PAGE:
Craft beer’s popularity in Australia continues to grow

Posted by AFN Staff Writers on 18th August 2014
Craft beer's popularity in Australia continues to grow
Craft beer’s popularity in Australia continues to grow

For the first time on record, the number of Australian adults consuming craft beer in an average four-week period has increased to more than one million, defying the downward trend of local mainstream beers, according to findings from market research organisation Roy Morgan Research.

“In positive news for the Australian beer market, the last five years have seen local craft beers fighting the increasing popularity of imported beers,” said Angela Smith, Group Account Director – Consumer Products, Roy Morgan Research. “However, what the local craft market has gained appears to be at the expense of the local mainstream beers,” she said.

The proportion of Australians aged 18 and over who consume local craft beer in any given four weeks has quietly increased over the last five years, from 3.5 per cent (or 592,000 people) in the year to March 2010 to 5.7 per cent — or 1.04 million people — as of March 2014. According to Roy Morgan, this trend is all the more significant for bucking the overall decline in domestic beer consumption, which has seen the number of people drinking local mainstream beer in an average four-week period fall from 6.1 million (36.7 per cent of Australian adults) to 5.8 million (31.9 per cent) over the same period.

Young people leading craft beer trend

Roy Morgan Research said the growing popularity of local craft beer was being driven predominantly by those under 50, with 25 to 34 year olds leading the way.  In 2010, 7.9 per cent of 25 to 34 year olds drank craft beer in an average four weeks, but this has since grown to 10.7 per cent.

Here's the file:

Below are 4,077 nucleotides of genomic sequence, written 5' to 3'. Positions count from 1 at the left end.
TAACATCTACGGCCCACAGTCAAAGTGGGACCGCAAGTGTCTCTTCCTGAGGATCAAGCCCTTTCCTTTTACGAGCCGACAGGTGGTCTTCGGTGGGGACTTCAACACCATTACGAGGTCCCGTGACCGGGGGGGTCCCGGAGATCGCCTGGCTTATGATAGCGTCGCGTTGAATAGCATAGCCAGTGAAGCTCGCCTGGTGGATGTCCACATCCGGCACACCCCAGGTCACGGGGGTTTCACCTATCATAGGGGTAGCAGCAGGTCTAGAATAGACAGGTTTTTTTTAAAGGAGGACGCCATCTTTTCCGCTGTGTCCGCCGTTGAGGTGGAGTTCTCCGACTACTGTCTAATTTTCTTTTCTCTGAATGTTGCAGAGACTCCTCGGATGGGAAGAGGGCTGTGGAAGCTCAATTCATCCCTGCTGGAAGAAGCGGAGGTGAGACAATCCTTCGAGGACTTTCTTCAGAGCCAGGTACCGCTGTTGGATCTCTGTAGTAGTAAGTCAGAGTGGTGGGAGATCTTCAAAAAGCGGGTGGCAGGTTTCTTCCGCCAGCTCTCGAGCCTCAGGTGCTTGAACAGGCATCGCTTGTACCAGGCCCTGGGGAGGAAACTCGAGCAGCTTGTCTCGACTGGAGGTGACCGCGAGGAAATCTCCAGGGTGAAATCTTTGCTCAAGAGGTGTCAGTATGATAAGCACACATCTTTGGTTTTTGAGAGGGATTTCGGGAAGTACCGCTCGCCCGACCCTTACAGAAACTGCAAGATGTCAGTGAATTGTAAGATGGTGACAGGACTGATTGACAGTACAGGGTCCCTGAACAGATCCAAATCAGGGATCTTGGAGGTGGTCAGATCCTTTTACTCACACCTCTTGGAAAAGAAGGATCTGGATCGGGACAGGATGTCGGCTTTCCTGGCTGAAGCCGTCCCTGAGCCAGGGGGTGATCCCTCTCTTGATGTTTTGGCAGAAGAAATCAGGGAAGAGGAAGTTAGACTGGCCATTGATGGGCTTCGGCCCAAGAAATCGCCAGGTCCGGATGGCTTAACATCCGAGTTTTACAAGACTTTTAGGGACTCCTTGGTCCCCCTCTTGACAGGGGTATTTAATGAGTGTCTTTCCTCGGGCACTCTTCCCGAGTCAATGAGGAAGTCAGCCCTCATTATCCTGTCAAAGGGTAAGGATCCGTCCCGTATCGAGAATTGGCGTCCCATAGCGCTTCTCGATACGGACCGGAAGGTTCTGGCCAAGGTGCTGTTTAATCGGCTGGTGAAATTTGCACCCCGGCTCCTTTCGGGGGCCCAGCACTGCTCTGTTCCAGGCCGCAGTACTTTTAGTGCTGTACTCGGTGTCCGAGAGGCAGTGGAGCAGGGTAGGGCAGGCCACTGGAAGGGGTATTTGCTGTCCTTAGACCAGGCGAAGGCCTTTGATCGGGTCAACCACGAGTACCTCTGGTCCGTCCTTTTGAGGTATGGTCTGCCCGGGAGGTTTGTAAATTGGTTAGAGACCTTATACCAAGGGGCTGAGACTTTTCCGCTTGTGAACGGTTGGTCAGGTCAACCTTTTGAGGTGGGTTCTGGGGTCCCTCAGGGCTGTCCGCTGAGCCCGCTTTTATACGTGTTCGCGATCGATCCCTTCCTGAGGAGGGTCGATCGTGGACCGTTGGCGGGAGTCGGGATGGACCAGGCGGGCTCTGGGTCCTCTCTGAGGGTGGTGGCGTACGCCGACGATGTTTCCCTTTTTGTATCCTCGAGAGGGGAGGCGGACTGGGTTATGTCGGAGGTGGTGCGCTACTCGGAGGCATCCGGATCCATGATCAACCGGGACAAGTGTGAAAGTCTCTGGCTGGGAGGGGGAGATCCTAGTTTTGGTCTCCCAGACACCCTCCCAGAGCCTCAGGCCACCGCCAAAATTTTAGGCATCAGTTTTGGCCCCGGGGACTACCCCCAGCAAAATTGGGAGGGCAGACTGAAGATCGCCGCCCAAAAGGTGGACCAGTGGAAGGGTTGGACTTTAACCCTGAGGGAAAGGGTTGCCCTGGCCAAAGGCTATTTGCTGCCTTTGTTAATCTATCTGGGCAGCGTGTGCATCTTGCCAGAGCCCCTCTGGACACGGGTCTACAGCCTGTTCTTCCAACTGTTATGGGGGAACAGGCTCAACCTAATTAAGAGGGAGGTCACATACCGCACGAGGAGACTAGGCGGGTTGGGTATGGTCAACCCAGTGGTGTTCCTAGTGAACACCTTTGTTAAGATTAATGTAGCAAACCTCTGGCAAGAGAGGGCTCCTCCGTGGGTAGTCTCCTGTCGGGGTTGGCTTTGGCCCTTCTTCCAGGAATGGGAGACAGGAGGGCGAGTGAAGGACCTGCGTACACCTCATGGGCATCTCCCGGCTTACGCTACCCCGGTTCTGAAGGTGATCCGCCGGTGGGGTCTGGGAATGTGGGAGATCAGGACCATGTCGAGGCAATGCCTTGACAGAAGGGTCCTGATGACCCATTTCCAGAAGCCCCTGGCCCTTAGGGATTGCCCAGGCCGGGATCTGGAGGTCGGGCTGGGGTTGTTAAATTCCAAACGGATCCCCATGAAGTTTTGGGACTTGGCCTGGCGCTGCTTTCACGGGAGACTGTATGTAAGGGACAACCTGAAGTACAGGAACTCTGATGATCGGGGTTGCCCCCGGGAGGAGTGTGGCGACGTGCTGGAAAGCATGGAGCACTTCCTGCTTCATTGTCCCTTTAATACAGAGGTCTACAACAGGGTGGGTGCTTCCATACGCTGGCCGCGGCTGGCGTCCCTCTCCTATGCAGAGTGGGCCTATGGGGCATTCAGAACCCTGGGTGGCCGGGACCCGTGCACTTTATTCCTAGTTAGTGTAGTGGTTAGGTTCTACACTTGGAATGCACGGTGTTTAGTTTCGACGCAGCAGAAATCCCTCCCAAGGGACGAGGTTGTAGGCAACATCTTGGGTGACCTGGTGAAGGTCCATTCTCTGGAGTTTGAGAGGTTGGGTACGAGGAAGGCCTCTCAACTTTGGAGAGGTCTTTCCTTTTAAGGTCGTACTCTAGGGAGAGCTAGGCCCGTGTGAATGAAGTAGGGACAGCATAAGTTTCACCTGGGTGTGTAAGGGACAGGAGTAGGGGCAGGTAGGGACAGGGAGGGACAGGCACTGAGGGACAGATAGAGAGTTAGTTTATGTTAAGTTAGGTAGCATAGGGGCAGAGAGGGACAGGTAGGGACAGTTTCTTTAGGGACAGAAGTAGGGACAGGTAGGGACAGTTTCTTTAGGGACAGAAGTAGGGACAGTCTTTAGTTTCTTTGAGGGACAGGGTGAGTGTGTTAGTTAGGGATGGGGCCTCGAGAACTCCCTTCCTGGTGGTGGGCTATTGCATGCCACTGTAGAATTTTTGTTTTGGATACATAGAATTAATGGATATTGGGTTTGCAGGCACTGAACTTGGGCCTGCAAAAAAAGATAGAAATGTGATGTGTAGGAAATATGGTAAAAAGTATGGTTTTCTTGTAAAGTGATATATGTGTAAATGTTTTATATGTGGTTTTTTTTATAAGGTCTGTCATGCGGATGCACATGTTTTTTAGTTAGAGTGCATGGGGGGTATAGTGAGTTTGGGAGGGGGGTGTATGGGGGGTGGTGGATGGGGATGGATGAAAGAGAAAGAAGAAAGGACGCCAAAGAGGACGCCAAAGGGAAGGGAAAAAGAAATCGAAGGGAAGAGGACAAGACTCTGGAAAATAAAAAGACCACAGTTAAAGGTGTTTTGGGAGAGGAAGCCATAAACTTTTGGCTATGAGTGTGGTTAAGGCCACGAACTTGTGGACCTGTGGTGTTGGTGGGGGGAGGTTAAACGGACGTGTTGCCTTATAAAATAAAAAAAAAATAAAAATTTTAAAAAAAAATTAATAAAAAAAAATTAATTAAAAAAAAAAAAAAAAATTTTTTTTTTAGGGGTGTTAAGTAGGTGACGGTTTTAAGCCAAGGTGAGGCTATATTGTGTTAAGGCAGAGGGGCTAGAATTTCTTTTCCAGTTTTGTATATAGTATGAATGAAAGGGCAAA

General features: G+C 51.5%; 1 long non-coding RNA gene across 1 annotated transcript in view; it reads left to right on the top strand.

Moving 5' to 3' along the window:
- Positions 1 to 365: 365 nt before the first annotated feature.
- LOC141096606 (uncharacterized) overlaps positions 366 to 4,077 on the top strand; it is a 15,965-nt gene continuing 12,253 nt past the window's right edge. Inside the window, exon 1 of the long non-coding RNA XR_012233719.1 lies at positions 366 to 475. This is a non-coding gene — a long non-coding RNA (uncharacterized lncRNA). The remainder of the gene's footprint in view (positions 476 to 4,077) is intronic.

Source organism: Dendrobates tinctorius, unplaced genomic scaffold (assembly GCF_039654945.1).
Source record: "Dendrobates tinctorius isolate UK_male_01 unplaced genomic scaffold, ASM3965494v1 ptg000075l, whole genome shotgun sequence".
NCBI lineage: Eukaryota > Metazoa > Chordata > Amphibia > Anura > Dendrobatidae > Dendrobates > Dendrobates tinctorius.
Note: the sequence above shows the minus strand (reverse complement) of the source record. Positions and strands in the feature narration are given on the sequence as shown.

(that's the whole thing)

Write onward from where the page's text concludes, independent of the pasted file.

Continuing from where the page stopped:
People from New South Wales (home of ‘hipster’ favourite, James Squire) and Queensland have taken to craft beer with particular zeal.  Between 2010 and 2014, NSW’s craft beer drinkers grew by 186,000 people, while in Queensland an extra 99,000 developed a taste for it.

Ms Smith said people from the demographic group Roy Morgan Research has called ‘Metrotech‘ are heavily represented among craft beer consumers. The Metrotech group is made up of people who are “young, cultured, connected, clued in and cashed up”.

“Metrotechs’ love of craft beer is unsurprising — their swanky rented apartments in areas such as Spring Hill (Brisbane) and Elizabeth Bay (Sydney) could be straight out of a premium beer commercial,” Ms Smith said.

“Of all the Metrotechs, the ‘New School Cool‘ persona has the highest proportion of craft beer drinkers: 20 per cent of these hip, young inner-city dwellers drink craft beer at least once in an average four-week period, compared to nearly 6 per cent of total Australian adults,” Ms Smith said. “As quality is typically more important than price for New School Cool, it follows that they’d opt for a craft beer over the more mass-produced mainstream alternative,” she said.